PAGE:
Around town are some proper annoying gypsy necklace-sellers, who followed you everywhere, who wouldn’t take no for an answer, & between the whole tribe of them nailed every part of the town. They were very small as well, as were the cows which were half the size of normal – it seemed I had stumbled Lilliput-style on some curious pygmy nation.
Thirukkural, is non-religious & it talks the
problems of the mankind & gives solatium
to it. Every human being should read
Thirukkural & should practice it in life.
Mamallapuram Town Panchayat
As for the kural, I spent an hour working on them sat underneath a statue of Thiruvallavar that is on the beach. This part of the beach is mainly for Indian tourists, & is accordingly cheesy. There were plenty of juice & ice guys – about 20 or so – plus fortune tellers, trinket stalls, guys with parrots in boxes & two fine looking horses – a far cry from the scraggly donkeys at Blackpool. Personally, I had a great time with an air rifle shotting at some balloons. Afterwards, my time at the beach inspir’d me to pen the following sonnet;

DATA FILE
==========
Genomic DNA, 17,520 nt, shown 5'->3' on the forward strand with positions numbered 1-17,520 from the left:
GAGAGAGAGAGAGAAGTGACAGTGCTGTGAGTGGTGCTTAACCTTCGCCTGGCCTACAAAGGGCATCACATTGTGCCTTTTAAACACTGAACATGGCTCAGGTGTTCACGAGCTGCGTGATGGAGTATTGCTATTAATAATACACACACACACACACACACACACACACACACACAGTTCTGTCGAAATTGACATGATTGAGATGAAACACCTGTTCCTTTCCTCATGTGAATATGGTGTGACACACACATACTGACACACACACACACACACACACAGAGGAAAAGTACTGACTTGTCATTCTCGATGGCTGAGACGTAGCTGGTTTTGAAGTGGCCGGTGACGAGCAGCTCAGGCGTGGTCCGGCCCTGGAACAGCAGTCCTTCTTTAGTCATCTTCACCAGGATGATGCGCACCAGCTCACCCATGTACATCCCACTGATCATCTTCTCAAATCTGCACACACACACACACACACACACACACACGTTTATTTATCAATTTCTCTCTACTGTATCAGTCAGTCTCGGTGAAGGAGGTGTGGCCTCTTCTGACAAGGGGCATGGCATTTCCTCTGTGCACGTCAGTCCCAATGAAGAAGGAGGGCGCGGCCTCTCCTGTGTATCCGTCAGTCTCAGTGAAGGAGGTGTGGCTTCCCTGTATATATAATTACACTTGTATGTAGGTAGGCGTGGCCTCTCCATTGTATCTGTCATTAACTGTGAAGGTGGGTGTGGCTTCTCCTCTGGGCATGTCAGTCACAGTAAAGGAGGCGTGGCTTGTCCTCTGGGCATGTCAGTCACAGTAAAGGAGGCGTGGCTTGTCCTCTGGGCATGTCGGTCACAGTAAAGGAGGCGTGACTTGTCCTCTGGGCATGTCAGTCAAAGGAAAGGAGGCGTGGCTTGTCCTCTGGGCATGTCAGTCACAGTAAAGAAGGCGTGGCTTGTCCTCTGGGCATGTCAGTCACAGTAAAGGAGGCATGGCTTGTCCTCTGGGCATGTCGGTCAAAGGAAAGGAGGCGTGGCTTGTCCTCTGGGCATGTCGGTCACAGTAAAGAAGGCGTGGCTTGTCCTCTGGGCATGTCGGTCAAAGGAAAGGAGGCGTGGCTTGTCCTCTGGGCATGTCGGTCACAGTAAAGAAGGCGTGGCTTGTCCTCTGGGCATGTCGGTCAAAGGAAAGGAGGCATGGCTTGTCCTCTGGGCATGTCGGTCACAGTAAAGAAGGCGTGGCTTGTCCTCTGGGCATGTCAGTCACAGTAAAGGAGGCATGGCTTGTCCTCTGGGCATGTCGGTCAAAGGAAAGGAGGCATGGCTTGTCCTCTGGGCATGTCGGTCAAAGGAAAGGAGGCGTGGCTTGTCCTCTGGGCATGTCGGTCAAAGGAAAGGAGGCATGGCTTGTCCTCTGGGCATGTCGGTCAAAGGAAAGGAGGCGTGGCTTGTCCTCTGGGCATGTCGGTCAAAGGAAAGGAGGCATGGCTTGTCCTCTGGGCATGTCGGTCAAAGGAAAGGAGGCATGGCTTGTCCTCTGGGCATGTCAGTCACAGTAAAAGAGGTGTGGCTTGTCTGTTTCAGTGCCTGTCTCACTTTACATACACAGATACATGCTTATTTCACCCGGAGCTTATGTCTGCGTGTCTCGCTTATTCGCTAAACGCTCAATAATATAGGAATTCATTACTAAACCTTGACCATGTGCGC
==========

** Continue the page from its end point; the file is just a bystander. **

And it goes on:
As I rested on a fine, empty beach, by the Bay of Bengal,
In soft seconds of existence I was alerted to a flutter of birds,
From mile or so along the coast I watch’d white robes of a mn approaching,
& expected him to pass, but on coming within a few metres,
He veer’d towards me suddenly, leaving no footsteps in the sand,
“What is your profession?” he curtly asked, “I am a sonneteer, sir!”
His magnificent eyes burrowed into the heartlands of my soul,
“By any chance, are you carrying a sylver rose?”
Astonish’d, I shew’d him those pretty blooms I’d hung around my neck…
…After humming an Upanishad he said, “I’ve been expecting you,
Ever since I felt the shimmering flux, read your Maltese proverbs rising;
As seven words a kural make, seven kural form a sonnet!”
Confirming my epiphany into the elegant depths of sonnetry
I’d had on Gozo flicking through Vassalli’s finest aphorisms!
Adventures on an Indian Visa (week 7): Thirukural
Everybody knows that the great reversed triangle of land, with its base in the north and its apex in the south, which is called India, embraces fourteen hundred thousand square miles Jules Verne
This morning I was off again, cruising south on a couple of busses to Kannayakamari, the most southerly point in India. In one sweep of the horizon you can see the Bay of Bengal, the Indian Ocean & the Arabian sea, all meeting in a choppy, liquid mass, the Tazmanian Devil waves coming in from all directions. The sunset was crazy, a lucid ball of red that just sat on the clear horizon & was slowly swallow’d by the sea.